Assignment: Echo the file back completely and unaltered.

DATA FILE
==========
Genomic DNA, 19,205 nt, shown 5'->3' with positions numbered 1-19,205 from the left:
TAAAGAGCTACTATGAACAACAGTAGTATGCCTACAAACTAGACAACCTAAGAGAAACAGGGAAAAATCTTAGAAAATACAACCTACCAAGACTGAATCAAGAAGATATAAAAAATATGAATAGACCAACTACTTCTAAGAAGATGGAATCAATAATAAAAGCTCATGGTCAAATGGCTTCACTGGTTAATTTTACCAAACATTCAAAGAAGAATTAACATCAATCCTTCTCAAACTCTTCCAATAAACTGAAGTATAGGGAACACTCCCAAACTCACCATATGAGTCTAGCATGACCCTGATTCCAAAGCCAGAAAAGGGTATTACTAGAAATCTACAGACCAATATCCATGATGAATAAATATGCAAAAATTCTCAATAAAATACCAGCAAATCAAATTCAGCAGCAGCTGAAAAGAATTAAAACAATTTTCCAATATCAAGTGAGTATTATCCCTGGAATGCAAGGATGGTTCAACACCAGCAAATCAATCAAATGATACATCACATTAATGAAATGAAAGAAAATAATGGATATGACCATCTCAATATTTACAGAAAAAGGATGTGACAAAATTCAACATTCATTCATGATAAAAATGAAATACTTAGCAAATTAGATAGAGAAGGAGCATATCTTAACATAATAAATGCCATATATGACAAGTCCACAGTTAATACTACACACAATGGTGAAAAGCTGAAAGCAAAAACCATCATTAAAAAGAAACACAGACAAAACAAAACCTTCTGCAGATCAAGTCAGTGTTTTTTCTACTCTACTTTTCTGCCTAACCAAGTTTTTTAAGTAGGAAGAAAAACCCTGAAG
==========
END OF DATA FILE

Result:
Genomic DNA, 19,205 nt, shown 5'->3' with positions numbered 1-19,205 from the left:
TAAAGAGCTACTATGAACAACAGTAGTATGCCTACAAACTAGACAACCTAAGAGAAACAGGGAAAAATCTTAGAAAATACAACCTACCAAGACTGAATCAAGAAGATATAAAAAATATGAATAGACCAACTACTTCTAAGAAGATGGAATCAATAATAAAAGCTCATGGTCAAATGGCTTCACTGGTTAATTTTACCAAACATTCAAAGAAGAATTAACATCAATCCTTCTCAAACTCTTCCAATAAACTGAAGTATAGGGAACACTCCCAAACTCACCATATGAGTCTAGCATGACCCTGATTCCAAAGCCAGAAAAGGGTATTACTAGAAATCTACAGACCAATATCCATGATGAATAAATATGCAAAAATTCTCAATAAAATACCAGCAAATCAAATTCAGCAGCAGCTGAAAAGAATTAAAACAATTTTCCAATATCAAGTGAGTATTATCCCTGGAATGCAAGGATGGTTCAACACCAGCAAATCAATCAAATGATACATCACATTAATGAAATGAAAGAAAATAATGGATATGACCATCTCAATATTTACAGAAAAAGGATGTGACAAAATTCAACATTCATTCATGATAAAAATGAAATACTTAGCAAATTAGATAGAGAAGGAGCATATCTTAACATAATAAATGCCATATATGACAAGTCCACAGTTAATACTACACACAATGGTGAAAAGCTGAAAGCAAAAACCATCATTAAAAAGAAACACAGACAAAACAAAACCTTCTGCAGATCAAGTCAGTGTTTTTTCTACTCTACTTTTCTGCCTAACCAAGTTTTTTAAGTAGGAAGAAAAACCCTGAAG